''They need to detox and purify themselves so they have a clarity of mind and realize the mistake that they made that led them into prison,'' he said, adding that sweat lodges are one of the most powerful forms of counseling for American Indians.
To prison officials in Torrance County, the sweat lodge is both a right and a privilege for prisoners. As long as they behave, prisoners can look forward to it on the weekend.
''Having an inmate spiritually look within themselves and leave their [religious] services a different person - even for a while - that's helpful to us security-wise,'' prison spokesman Ivonne Riley said. ''Security is the number one thing, but anything to help anybody to make it a little better, we look forward to that.''
Riley acknowledged that a few inmates take advantage of the sweat lodge as a way to spend time outside and smoke tobacco, which in all other circumstances is a forbidden item inside the prison walls. But she said most Indian prisoners take the lodge seriously and won't do anything to jeopardize their participation.
Foster paid a visit to Torrance County for a special ceremony.
In a quiet area on the east side of the prison, some inmates tended to a fire surrounded with lava rocks while others draped blankets and canvas tarps over a frame of willow branches to form the lodge.
Foster gathered the group and talked quietly as they rolled their tobacco into cigarettes. They took turns puffing, using their free hand to catch the smoke and let it wash over them as they prayed.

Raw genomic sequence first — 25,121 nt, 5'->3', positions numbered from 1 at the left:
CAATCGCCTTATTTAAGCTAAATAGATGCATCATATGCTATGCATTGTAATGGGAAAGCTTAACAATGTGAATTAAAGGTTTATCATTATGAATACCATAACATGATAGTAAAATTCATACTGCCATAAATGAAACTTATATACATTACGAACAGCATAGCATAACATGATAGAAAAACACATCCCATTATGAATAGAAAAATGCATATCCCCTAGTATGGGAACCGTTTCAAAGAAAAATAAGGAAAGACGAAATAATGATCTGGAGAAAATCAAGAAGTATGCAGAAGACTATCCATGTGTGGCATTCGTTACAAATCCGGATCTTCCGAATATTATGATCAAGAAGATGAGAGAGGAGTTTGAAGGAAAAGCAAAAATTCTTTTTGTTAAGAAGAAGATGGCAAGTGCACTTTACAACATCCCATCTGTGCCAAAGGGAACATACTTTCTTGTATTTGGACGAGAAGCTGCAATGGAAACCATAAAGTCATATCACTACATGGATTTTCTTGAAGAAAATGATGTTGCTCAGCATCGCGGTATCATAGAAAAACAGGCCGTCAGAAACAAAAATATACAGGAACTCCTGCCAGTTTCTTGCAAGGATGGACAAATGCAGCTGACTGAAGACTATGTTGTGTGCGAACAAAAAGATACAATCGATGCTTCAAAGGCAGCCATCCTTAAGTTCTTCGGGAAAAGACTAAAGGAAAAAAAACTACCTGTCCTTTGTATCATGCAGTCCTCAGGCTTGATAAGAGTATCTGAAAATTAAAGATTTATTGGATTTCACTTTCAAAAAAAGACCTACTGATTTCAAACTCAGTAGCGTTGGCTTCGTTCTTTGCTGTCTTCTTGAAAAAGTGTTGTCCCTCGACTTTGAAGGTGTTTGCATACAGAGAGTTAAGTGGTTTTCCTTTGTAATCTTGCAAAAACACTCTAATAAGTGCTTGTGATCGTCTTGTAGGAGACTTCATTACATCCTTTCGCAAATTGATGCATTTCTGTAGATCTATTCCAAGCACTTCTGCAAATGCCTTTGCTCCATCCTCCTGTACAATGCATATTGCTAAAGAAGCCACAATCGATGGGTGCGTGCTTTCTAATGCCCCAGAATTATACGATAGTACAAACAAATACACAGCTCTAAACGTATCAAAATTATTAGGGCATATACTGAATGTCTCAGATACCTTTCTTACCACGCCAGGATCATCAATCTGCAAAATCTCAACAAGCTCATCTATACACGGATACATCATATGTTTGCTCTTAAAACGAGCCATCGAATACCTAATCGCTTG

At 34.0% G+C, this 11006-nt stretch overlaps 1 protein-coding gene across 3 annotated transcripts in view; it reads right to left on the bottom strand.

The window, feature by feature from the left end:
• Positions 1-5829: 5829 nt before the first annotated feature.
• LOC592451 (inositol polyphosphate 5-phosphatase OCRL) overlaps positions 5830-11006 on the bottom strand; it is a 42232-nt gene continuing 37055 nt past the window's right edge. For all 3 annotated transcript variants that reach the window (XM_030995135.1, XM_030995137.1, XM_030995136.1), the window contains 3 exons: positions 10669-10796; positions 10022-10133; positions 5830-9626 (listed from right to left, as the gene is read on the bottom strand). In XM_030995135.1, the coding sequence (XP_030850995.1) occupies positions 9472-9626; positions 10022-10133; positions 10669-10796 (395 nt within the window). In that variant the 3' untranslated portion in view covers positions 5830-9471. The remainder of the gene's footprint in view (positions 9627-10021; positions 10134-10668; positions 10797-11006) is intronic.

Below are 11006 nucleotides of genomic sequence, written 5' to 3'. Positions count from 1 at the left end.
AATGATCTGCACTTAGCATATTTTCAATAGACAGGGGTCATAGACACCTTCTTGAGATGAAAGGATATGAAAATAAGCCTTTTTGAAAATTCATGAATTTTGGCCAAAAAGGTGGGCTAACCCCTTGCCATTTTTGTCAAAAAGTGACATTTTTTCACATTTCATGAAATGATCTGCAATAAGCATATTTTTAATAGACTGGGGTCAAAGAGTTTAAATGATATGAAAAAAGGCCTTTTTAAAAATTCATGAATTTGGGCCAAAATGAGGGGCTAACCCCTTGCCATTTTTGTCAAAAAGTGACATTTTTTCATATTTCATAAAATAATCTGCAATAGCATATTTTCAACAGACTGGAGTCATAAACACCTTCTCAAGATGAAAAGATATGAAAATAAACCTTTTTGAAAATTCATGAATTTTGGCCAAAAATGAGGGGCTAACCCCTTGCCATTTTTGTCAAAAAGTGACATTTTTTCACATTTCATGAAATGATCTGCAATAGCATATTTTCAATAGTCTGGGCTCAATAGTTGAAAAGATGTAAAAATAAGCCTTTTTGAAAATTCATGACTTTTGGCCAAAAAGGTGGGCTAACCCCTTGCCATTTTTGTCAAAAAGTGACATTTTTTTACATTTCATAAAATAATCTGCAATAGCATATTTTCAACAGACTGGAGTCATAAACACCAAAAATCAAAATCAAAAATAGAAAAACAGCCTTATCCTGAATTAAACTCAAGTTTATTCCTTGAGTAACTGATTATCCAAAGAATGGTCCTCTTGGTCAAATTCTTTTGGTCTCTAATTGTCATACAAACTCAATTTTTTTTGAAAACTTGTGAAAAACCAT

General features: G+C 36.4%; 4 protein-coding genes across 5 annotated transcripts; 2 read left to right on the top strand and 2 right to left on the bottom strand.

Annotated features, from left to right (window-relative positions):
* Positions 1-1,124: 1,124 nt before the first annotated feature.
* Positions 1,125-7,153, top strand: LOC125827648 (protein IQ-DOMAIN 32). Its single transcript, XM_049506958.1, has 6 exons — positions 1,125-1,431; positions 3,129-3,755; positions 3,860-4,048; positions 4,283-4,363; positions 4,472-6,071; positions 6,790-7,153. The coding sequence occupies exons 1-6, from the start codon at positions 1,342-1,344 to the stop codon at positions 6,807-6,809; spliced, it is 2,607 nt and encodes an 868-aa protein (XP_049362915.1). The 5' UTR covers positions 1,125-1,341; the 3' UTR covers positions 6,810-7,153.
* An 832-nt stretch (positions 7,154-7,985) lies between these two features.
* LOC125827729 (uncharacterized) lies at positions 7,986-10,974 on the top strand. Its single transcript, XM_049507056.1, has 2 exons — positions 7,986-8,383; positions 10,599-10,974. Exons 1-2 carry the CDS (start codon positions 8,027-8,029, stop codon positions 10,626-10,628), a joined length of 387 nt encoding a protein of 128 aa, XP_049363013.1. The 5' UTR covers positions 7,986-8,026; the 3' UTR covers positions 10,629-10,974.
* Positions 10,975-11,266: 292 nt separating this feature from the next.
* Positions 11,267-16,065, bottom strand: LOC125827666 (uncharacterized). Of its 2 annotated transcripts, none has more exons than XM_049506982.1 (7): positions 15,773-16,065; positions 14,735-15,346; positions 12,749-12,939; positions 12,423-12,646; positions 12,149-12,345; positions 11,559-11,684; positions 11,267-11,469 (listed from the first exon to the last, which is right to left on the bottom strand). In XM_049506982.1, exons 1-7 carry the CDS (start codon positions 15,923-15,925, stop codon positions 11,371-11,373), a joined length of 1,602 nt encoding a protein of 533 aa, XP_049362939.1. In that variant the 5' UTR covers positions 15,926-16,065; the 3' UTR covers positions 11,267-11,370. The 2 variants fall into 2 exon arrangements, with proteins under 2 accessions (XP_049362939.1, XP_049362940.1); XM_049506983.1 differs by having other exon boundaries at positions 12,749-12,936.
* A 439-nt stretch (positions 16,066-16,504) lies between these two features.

Once the rocks were hot enough, one by one, the men crouched down and disappeared into the canvas dome, not to be seen again for about an hour. The guards waited in the hot sun.
The silence was eventually broken by a drum beat and voices resonated from inside the sweat lodge. The chanting erased the tension in the prison yard.
By the time the ceremony was over and the men crawled out of the lodge, they were less like prisoners and more like longtime friends. They smiled, laughed and jumped in puddles left from the rain the night before.
''We tell them that they're free when they're out here,'' Foster said. ''They join the sunlight, the fresh air, the wind.''
Martin, who was immersed in his culture growing up on the reservation, hasn't seen his family in two years. But he said the sweat lodge helped him maintain a connection to his heritage.
''It really helps out a lot,'' he said. ''It keeps me with a sound mind.''
For some Indians, it took a prison sentence to learn about their culture. Foster calls it a ''sad fact'' that these Indians never had an opportunity to learn the songs, prayers and ceremonies before being locked up.
But Foster is hopeful that a movement across Indian country to rekindle interest in Native traditions and languages will help young Indians regain their pride and dignity so they don't end up like the men and women he works with.
Walter Echo-Hawk Jr., a staff attorney with the Native American Rights Fund, helped litigate the case of the first sweat lodge in Nebraska's prison system in the 1970s. He said there had been a long history of religious discrimination against indigenous religions in the United States.
But, like Foster, he saw education as the key to acceptance.
''We have found that the American people are fundamentally fair-minded people and, once educated about the bona fide nature of Native religious practices and the need for Native people to have equal access to their religious opportunities, most policy-makers have been very quick to act to do the right thing,'' he concluded.